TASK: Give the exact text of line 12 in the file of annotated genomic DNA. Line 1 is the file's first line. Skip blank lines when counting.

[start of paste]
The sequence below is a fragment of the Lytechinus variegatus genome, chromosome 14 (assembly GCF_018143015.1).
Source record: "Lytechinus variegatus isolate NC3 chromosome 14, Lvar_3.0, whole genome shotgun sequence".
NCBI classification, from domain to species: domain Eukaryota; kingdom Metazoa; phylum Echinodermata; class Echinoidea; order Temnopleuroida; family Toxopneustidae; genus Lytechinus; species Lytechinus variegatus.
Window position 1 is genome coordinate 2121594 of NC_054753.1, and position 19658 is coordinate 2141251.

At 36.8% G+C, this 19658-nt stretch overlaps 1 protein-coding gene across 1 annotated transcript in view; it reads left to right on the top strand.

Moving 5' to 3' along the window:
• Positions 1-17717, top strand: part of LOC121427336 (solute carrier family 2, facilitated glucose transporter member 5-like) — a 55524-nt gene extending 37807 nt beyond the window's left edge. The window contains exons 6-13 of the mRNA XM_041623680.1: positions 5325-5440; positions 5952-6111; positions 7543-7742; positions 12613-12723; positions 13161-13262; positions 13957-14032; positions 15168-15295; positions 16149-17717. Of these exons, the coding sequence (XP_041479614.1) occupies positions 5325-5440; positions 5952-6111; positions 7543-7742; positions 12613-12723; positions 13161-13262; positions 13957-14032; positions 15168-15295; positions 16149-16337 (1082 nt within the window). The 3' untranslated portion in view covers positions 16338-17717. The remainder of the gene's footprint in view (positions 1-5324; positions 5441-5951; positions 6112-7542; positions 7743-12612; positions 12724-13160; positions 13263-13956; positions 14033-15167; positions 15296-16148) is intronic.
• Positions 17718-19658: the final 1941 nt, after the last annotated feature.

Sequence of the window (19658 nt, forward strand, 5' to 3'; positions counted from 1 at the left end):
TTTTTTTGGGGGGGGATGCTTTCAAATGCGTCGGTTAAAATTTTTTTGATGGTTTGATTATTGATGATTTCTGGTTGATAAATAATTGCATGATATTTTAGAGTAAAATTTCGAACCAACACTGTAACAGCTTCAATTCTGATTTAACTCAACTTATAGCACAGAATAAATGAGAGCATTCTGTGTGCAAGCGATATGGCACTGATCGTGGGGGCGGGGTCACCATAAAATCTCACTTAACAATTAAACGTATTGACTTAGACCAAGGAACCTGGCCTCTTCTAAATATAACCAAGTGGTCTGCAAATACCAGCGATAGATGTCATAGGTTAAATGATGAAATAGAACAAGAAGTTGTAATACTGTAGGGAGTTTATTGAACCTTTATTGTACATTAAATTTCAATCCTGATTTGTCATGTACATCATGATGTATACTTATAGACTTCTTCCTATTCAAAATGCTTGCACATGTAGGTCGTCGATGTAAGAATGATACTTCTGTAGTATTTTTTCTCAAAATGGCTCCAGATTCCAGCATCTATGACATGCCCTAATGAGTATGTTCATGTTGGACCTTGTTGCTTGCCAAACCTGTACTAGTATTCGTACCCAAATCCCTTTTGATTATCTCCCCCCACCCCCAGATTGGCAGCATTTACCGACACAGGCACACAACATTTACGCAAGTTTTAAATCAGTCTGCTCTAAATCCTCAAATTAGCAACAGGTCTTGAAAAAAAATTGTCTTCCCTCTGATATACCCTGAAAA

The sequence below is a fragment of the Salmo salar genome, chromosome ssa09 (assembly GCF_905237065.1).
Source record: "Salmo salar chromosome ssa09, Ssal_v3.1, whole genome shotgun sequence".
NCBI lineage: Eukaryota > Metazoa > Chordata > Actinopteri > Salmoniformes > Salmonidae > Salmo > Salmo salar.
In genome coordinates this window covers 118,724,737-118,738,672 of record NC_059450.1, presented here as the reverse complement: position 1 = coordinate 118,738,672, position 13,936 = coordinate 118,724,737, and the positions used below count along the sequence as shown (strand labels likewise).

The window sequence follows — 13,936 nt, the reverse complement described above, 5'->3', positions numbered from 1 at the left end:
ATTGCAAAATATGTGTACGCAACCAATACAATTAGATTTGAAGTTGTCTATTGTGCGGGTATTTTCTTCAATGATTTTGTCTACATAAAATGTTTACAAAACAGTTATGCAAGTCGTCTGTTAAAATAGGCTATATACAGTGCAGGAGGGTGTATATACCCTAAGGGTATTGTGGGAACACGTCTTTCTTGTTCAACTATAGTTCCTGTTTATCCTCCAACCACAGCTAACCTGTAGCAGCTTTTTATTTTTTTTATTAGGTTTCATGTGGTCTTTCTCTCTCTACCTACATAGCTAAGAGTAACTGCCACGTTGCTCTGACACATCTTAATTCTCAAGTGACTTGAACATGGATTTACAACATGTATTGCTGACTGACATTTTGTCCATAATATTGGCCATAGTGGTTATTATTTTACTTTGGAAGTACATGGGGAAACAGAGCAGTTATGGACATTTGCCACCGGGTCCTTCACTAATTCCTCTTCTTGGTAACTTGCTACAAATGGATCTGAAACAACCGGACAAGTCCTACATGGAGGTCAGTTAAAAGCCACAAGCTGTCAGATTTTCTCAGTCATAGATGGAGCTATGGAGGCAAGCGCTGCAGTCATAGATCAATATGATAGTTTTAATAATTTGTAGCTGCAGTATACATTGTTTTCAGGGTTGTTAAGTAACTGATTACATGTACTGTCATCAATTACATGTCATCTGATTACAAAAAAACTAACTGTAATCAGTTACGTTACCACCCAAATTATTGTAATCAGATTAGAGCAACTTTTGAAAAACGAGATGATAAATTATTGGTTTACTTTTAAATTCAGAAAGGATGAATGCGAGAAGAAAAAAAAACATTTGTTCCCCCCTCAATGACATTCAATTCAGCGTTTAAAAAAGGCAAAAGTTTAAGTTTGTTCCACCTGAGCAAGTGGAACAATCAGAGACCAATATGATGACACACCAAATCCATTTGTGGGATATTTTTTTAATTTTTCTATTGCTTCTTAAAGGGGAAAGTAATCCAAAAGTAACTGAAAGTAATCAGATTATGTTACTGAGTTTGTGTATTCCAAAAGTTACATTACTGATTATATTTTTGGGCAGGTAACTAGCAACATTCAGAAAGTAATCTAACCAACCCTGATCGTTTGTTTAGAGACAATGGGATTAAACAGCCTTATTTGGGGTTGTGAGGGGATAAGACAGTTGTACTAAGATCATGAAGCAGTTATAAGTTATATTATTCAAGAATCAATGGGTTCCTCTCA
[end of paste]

Source record: "Salmo salar chromosome ssa09, Ssal_v3.1, whole genome shotgun sequence".